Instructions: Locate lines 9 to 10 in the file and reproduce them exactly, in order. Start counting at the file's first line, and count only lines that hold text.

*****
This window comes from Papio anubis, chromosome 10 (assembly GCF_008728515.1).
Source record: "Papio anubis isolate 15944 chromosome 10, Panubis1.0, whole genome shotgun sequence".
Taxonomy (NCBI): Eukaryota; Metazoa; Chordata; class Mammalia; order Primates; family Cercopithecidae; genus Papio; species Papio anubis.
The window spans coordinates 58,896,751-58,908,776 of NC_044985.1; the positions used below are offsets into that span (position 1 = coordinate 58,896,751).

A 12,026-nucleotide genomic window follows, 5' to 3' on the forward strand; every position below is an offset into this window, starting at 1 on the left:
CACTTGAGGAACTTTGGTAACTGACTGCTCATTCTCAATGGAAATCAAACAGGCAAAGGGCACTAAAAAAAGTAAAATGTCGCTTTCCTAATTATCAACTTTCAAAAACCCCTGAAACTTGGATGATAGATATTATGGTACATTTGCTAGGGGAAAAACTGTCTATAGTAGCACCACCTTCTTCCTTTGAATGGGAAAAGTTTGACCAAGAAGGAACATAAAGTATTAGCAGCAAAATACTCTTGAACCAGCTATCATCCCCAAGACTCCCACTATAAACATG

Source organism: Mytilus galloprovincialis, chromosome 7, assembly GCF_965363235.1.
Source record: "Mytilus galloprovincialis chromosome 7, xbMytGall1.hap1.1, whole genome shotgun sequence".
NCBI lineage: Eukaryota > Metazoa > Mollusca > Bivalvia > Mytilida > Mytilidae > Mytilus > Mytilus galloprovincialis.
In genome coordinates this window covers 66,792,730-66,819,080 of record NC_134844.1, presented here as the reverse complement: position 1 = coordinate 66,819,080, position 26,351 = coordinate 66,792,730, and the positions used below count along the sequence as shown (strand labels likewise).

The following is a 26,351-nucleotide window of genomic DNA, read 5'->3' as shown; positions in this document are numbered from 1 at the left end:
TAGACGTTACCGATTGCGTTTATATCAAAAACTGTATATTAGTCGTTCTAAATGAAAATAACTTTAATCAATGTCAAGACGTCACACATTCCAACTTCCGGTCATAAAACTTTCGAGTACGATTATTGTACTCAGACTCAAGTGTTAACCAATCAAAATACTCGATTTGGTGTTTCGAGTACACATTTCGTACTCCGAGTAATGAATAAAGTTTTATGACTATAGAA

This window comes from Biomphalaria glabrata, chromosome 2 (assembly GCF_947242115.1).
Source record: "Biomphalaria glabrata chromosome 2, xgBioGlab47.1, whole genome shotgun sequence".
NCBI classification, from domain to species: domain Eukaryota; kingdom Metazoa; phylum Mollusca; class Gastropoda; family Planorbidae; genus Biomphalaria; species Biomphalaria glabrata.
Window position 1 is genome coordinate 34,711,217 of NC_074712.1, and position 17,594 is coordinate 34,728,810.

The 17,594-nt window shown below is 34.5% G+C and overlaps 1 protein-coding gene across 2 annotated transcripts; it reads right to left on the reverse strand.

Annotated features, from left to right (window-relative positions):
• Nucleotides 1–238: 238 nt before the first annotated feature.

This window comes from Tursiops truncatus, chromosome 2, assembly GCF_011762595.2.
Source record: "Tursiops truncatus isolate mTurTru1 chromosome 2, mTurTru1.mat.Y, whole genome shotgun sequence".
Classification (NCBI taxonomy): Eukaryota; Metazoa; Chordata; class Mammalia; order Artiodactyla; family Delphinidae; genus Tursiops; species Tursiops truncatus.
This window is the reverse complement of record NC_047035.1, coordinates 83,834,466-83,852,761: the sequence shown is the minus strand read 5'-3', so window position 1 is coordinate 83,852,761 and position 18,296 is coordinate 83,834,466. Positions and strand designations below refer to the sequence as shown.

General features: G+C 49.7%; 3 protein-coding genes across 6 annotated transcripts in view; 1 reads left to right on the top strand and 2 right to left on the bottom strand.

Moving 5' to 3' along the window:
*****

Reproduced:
NCBI lineage: Eukaryota > Metazoa > Mollusca > Bivalvia > Mytilida > Mytilidae > Mytilus > Mytilus galloprovincialis.
In genome coordinates this window covers 66,792,730-66,819,080 of record NC_134844.1, presented here as the reverse complement: position 1 = coordinate 66,819,080, position 26,351 = coordinate 66,792,730, and the positions used below count along the sequence as shown (strand labels likewise).